h gbggf grandma.png
The Morning Baking
1Grandma, come back, I forgot
2How much lard for these rolls

3Think you can put yourself in the ground
4Like plain potatoes and grow in Ohio?
5I am damn sick of getting fat like you

6Think you can lie through your Slovak?
7Tell filthy stories about the blood sausage?
8Pish-pish nights at the virgin in Detroit?

9I blame your raising me up for my Slav tongue
10You beat me up out back, taught me to dance

11I'll tell you I don't remember any kind of bread
12Your wavy loaves of flesh
13Stink through my sleep
14The stars on your silk robes

15But I'm glad I'll look when I'm old
16Like a gypsy dusha hauling milk

I used this picture because in the movie "Tammy" her grandmother seems exactly like the grandmother in this poem that isn't the best, and is not as nice as most, but still has love for her granddaughter. This poem definitely was hard to understand at first, but as I re-read the poem I finally understood what Carolyn Forche was really saying through her words. The food, symbolizes family, and unity, it is a way of bringing us, as readers to the time period they are in where cooking, and eating together as a family was important and cherished.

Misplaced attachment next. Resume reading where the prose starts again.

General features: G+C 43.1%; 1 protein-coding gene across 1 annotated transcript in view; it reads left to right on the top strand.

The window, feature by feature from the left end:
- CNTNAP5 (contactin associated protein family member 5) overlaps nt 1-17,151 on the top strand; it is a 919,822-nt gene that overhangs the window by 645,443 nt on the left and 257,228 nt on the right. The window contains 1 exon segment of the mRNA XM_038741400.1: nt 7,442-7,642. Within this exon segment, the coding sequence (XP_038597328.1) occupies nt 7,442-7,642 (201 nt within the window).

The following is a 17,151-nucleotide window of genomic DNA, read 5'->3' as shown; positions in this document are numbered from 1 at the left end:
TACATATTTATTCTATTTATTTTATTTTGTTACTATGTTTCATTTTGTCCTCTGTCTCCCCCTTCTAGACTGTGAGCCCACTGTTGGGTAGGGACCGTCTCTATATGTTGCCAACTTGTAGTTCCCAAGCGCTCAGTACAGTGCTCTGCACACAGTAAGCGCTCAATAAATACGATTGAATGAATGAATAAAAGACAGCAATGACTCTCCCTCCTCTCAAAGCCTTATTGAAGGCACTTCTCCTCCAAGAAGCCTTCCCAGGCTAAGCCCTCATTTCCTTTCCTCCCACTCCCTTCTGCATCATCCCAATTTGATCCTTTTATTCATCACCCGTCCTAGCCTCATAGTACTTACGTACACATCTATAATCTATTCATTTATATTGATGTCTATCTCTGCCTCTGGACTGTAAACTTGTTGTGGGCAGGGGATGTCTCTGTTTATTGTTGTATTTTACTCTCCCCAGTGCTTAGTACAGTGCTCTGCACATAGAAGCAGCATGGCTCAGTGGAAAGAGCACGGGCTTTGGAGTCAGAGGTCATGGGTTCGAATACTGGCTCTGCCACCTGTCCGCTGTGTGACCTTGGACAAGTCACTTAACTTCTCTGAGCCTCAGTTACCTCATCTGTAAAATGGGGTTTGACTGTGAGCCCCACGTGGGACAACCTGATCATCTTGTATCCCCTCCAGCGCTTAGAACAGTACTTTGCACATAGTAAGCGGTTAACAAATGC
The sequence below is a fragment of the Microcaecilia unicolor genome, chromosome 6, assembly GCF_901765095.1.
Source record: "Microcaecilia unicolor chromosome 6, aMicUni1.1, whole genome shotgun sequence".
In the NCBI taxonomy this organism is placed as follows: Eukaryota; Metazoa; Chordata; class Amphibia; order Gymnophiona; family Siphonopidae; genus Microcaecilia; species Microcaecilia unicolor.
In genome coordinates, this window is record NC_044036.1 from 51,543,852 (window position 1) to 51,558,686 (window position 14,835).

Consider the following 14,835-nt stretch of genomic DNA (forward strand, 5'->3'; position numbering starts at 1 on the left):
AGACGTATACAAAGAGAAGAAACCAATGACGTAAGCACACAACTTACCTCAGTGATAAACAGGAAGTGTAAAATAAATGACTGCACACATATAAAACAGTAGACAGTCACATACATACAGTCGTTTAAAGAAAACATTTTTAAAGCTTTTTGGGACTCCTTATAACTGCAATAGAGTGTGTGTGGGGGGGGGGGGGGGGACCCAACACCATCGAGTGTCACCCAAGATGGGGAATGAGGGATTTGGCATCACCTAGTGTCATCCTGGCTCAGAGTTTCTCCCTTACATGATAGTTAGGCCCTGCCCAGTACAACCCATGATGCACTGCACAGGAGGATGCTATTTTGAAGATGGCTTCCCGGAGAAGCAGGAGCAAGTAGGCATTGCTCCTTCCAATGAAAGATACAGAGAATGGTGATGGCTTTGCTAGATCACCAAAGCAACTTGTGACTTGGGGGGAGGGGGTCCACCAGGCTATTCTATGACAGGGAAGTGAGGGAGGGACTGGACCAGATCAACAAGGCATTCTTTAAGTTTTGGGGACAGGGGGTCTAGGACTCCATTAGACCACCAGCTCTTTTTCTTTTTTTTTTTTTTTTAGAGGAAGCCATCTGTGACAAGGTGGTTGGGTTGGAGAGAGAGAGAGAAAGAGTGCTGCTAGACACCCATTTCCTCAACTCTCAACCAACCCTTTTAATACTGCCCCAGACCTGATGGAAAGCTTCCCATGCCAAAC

Though It begins with a tone of reminiscing back to her and her grandmothers' past and it seems Forche clearly misses this relationship, The poem is predominantly negative. Carolyn does not speak highly of her grandmother in majority of the poem. just as line 9-7 bluntly suggests. The poem becomes a little unsettling when she talks about the disgust, abandonment, anger, sadness, and resentment she felt for her grandmother. But I love this poem because I can relate to it, with my grandfather, because the theme of the entire poem is a form of love hate. She longs for her grandmothers presence, and wishes she could speak with her again. At the end she's even saying that she hopes and knows shell be just like her grandmother. The structure of this poem is a free verse poem because it has no set structure and does not need to follow a rhyme scheme. It is filled with sarcasm and the author is free to speak her mind without any form of rhyming or pattern. This poem is very unique and nothing like the others she's written.